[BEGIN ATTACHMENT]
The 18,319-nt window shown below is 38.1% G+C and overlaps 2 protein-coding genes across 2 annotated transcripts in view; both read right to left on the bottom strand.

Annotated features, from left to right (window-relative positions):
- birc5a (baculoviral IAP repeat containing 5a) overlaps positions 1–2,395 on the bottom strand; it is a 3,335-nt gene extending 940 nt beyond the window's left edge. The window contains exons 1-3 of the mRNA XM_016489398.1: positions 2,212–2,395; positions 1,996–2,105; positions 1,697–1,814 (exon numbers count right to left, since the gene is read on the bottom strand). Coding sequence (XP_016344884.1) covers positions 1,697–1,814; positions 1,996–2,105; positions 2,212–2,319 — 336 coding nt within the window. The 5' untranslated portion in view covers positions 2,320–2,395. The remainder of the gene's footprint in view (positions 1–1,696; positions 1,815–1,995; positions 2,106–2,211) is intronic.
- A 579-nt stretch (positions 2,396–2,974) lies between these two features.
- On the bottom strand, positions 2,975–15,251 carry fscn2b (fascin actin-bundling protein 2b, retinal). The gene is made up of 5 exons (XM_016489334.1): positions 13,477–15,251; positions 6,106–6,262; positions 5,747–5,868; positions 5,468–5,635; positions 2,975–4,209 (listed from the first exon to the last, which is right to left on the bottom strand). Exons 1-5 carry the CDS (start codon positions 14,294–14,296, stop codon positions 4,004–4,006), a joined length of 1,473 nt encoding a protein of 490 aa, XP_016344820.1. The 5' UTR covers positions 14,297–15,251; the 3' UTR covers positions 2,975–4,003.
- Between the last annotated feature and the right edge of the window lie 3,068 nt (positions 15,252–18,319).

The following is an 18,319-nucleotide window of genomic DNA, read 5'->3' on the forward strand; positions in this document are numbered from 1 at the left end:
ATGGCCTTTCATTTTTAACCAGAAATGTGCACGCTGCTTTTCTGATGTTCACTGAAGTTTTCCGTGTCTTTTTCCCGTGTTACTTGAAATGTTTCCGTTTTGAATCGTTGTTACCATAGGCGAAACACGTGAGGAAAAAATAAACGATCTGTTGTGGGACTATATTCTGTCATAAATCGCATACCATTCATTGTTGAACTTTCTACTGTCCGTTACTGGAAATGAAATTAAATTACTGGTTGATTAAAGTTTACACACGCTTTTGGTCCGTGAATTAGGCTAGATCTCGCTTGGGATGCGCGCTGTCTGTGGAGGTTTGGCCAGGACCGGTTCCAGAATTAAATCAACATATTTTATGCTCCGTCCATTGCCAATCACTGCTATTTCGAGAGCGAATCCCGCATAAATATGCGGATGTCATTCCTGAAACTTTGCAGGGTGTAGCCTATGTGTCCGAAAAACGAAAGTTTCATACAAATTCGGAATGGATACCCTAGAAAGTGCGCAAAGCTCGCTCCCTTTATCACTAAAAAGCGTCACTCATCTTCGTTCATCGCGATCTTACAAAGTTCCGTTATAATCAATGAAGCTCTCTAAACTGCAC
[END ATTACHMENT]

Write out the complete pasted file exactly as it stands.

The 18,319-nt window shown below is 38.1% G+C and overlaps 2 protein-coding genes across 2 annotated transcripts in view; both read right to left on the bottom strand.

Annotated features, from left to right (window-relative positions):
- birc5a (baculoviral IAP repeat containing 5a) overlaps positions 1–2,395 on the bottom strand; it is a 3,335-nt gene extending 940 nt beyond the window's left edge. The window contains exons 1-3 of the mRNA XM_016489398.1: positions 2,212–2,395; positions 1,996–2,105; positions 1,697–1,814 (exon numbers count right to left, since the gene is read on the bottom strand). Coding sequence (XP_016344884.1) covers positions 1,697–1,814; positions 1,996–2,105; positions 2,212–2,319 — 336 coding nt within the window. The 5' untranslated portion in view covers positions 2,320–2,395. The remainder of the gene's footprint in view (positions 1–1,696; positions 1,815–1,995; positions 2,106–2,211) is intronic.
- A 579-nt stretch (positions 2,396–2,974) lies between these two features.
- On the bottom strand, positions 2,975–15,251 carry fscn2b (fascin actin-bundling protein 2b, retinal). The gene is made up of 5 exons (XM_016489334.1): positions 13,477–15,251; positions 6,106–6,262; positions 5,747–5,868; positions 5,468–5,635; positions 2,975–4,209 (listed from the first exon to the last, which is right to left on the bottom strand). Exons 1-5 carry the CDS (start codon positions 14,294–14,296, stop codon positions 4,004–4,006), a joined length of 1,473 nt encoding a protein of 490 aa, XP_016344820.1. The 5' UTR covers positions 14,297–15,251; the 3' UTR covers positions 2,975–4,003.
- Between the last annotated feature and the right edge of the window lie 3,068 nt (positions 15,252–18,319).

The following is an 18,319-nucleotide window of genomic DNA, read 5'->3' on the forward strand; positions in this document are numbered from 1 at the left end:
ATGGCCTTTCATTTTTAACCAGAAATGTGCACGCTGCTTTTCTGATGTTCACTGAAGTTTTCCGTGTCTTTTTCCCGTGTTACTTGAAATGTTTCCGTTTTGAATCGTTGTTACCATAGGCGAAACACGTGAGGAAAAAATAAACGATCTGTTGTGGGACTATATTCTGTCATAAATCGCATACCATTCATTGTTGAACTTTCTACTGTCCGTTACTGGAAATGAAATTAAATTACTGGTTGATTAAAGTTTACACACGCTTTTGGTCCGTGAATTAGGCTAGATCTCGCTTGGGATGCGCGCTGTCTGTGGAGGTTTGGCCAGGACCGGTTCCAGAATTAAATCAACATATTTTATGCTCCGTCCATTGCCAATCACTGCTATTTCGAGAGCGAATCCCGCATAAATATGCGGATGTCATTCCTGAAACTTTGCAGGGTGTAGCCTATGTGTCCGAAAAACGAAAGTTTCATACAAATTCGGAATGGATACCCTAGAAAGTGCGCAAAGCTCGCTCCCTTTATCACTAAAAAGCGTCACTCATCTTCGTTCATCGCGATCTTACAAAGTTCCGTTATAATCAATGAAGCTCTCTAAACTGCAC